The vast majority of technical information exchange and decision-making occurs within and as a result of group discussion. Good discussion skills and awareness of group dynamics are critical for effective communication. Your success within an organization will be greatly influenced by your group discussion skills.Fact: Good discussion skills, especially technical discussion skills will lead to more effective work environments, reduce wasted time and much better team spirit within your work environment.
Some basic discussion rules:
- Come prepared: If you are supposed to prepare for a meeting, do so. You waste everyone’s time if you are unprepared.
Show respect for others at all times:
The single most important attitude for group discussion (and in any human interaction) is respect for others:
- All participants should be encouraged to speak, even if only to say, “I have no opinion.”
- All contention in discussion should be thoroughly clarified. Often contention is a result of misunderstanding not fundamental disagreement.
- Critique should always be focused on ideas not a person.
- Arrange participants well: When possible, each participant should be able to see every other participant.
- Important technical ideas should be thoroughly discussed: Much misunderstanding in technical discussions is due to an incomplete or incompatible understanding of ideas. Make sure that key terms are well understood and consistently defined. For really important ideas, you should be able to reach a point where you can clearly describe ideas in the words of other participants.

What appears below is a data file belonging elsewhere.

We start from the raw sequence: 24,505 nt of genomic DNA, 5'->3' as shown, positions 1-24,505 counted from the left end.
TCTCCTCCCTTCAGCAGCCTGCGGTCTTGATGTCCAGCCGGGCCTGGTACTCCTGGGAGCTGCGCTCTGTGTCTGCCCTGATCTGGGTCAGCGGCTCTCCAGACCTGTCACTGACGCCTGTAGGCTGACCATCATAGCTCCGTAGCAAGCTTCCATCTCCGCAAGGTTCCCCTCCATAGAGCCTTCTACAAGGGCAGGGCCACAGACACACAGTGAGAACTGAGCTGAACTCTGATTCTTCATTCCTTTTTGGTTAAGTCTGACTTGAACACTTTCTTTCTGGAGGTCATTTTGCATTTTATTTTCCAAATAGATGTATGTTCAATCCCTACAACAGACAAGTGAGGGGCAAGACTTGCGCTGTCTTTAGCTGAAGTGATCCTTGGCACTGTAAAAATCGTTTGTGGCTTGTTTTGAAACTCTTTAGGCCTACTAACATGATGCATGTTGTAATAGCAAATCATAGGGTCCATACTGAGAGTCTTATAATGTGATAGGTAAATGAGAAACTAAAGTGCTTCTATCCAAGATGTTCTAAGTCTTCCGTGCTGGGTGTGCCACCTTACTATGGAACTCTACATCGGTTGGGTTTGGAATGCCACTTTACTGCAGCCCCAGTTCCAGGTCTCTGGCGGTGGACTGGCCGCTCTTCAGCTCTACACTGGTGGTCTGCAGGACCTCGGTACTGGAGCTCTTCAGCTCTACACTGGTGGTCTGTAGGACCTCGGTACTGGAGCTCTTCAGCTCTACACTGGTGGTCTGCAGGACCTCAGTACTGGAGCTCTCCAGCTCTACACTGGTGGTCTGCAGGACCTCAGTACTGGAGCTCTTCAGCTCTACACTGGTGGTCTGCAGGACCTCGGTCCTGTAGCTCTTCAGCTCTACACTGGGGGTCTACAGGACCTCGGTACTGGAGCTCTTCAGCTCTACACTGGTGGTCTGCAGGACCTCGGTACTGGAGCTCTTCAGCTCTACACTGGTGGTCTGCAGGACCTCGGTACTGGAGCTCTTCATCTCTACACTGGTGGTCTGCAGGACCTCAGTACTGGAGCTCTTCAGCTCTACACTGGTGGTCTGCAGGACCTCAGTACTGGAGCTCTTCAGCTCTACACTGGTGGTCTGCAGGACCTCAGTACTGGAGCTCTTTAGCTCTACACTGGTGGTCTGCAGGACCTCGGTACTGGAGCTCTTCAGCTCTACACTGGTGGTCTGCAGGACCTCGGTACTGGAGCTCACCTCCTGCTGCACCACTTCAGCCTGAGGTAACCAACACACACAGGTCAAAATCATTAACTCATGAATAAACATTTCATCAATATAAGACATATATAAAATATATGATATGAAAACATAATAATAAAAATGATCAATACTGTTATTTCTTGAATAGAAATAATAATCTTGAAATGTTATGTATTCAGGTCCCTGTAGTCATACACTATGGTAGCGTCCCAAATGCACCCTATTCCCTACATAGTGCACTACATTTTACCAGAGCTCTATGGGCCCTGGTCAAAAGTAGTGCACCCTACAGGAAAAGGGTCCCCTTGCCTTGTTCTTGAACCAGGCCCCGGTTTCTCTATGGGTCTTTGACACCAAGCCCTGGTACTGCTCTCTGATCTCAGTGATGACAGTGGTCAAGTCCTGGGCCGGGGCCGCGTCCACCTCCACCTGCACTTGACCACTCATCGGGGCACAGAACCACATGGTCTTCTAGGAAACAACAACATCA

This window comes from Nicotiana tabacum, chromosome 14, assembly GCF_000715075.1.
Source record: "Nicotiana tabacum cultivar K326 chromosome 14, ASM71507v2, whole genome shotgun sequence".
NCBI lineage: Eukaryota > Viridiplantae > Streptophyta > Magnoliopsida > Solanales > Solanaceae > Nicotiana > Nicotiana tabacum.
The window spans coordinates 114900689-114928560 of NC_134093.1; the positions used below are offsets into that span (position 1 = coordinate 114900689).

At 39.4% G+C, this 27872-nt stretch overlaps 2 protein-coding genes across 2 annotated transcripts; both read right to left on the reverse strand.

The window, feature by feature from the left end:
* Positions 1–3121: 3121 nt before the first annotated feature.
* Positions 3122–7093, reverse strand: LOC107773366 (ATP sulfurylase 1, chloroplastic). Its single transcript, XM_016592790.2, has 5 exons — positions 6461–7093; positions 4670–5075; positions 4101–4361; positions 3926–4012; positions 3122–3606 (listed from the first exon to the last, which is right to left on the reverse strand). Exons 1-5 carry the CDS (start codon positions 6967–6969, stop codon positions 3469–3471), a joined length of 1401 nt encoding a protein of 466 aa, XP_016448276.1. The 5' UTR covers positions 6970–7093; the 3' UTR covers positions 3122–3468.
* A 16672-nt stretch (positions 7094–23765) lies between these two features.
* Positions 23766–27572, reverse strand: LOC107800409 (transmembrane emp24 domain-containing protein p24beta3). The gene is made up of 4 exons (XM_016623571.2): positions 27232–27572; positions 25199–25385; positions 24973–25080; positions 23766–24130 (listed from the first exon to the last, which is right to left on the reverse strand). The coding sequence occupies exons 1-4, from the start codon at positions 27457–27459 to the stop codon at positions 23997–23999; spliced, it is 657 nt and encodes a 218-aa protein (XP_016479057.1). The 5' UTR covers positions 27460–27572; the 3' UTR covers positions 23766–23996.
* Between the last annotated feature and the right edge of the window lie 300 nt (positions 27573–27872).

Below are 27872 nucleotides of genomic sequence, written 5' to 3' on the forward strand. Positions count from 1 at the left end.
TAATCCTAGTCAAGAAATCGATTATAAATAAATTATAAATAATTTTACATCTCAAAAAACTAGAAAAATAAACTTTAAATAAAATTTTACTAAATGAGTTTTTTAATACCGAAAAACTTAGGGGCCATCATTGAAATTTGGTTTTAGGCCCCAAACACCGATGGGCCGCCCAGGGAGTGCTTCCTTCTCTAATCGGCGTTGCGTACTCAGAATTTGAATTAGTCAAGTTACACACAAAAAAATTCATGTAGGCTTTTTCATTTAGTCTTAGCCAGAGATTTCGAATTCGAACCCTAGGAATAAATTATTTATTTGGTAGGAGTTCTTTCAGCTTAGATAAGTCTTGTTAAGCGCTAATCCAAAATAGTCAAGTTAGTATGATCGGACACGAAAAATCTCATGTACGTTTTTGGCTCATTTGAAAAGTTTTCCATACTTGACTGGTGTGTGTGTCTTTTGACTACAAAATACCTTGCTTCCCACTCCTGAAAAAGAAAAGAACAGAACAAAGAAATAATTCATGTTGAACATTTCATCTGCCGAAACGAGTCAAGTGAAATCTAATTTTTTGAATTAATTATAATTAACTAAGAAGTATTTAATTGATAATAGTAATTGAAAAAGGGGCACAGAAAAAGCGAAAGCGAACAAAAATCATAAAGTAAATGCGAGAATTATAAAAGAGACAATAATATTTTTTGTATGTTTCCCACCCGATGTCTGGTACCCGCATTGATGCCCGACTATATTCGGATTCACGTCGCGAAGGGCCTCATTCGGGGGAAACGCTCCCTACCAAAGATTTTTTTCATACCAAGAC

- Reach consensus when possible: If a discussion is intended to reach conclusions, try to reach a consensus decision if possible.
- Record decisions: One of the participants should record any decisions made.
Here are a couple of resources for developing good discussion skills:Discussion Tutorial Website by Exforsys, Inc.
Guidelines for Effective Group Discussions by Cengage.
Here is a list of nine rules for a good discussion:
- Think before you speak.
- Listen carefully to what others have to say.
- Do not interrupt when some one else is speaking.
- Make use of what others have to say when it is your turn to speak.
- Only say what you truly believe.
- Do not remain silent. Make sure to contribute to the discussion.
- Let other people speak. Do not hog the discussion. Once you are done speaking, let at least two other people talk before you speak again.
- Support good ideas that other people have, even if they are different from your own.
- Search for the best solution even if it is different from the way that you thought at first.
Class Preparation:Answer the following question
- What is the definition of the term open source software?
- What is the definition of closed source (proprietary) software?
- What is the definition of the term copy-lefting?
- Who owns the development strategy for an open source software product?
- How are open source software developers paid?
- How is open source software maintenance paid for?
- Provide paragraph per question.
- Use compact writing strategies.
- Use LaTeX to write your document.
- Cite any sources you use.
- Submit your answers to me by email as a PDF attachment.
Exercises: Discussion of Open Source vs. Free Software vs. Proprietary Software Projects.Discuss the relative merits of Open Source vs. Proprietary software projects. Address the following questions:
- Should software be Open Source?
- Should software be free?
- How should software developers be paid?
- How should software support be funded?